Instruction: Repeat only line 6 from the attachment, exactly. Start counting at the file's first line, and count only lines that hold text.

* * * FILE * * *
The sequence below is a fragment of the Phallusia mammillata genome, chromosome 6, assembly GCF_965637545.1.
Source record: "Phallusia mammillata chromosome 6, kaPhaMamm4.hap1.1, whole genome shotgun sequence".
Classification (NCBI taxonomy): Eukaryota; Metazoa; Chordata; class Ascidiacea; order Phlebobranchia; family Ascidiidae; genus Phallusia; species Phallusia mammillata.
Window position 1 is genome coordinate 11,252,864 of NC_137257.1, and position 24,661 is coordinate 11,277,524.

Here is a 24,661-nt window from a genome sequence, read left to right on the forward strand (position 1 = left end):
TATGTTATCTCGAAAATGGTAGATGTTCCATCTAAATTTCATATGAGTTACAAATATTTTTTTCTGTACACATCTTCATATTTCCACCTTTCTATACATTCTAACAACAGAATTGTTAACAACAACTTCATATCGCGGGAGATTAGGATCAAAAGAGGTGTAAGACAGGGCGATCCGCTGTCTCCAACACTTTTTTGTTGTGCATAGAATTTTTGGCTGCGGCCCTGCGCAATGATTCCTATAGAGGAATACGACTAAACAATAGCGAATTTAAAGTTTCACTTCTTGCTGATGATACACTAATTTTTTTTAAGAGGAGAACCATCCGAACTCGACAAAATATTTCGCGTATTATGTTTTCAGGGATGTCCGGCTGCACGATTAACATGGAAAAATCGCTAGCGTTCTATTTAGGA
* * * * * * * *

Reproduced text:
TATGTTATCTCGAAAATGGTAGATGTTCCATCTAAATTTCATATGAGTTACAAATATTTTTTTCTGTACACATCTTCATATTTCCACCTTTCTATACATTCTAACAACAGAATTGTTAACAACAACTTCATATCGCGGGAGATTAGGATCAAAAGAGGTGTAAGACAGGGCGATCCGCTGTCTCCAACACTTTTTTGTTGTGCATAGAATTTTTGGCTGCGGCCCTGCGCAATGATTCCTATAGAGGAATACGACTAAACAATAGCGAATTTAAAGTTTCACTTCTTGCTGATGATACACTAATTTTTTTTAAGAGGAGAACCATCCGAACTCGACAAAATATTTCGCGTATTATGTTTTCAGGGATGTCCGGCTGCACGATTAACATGGAAAAATCGCTAGCGTTCTATTTAGGA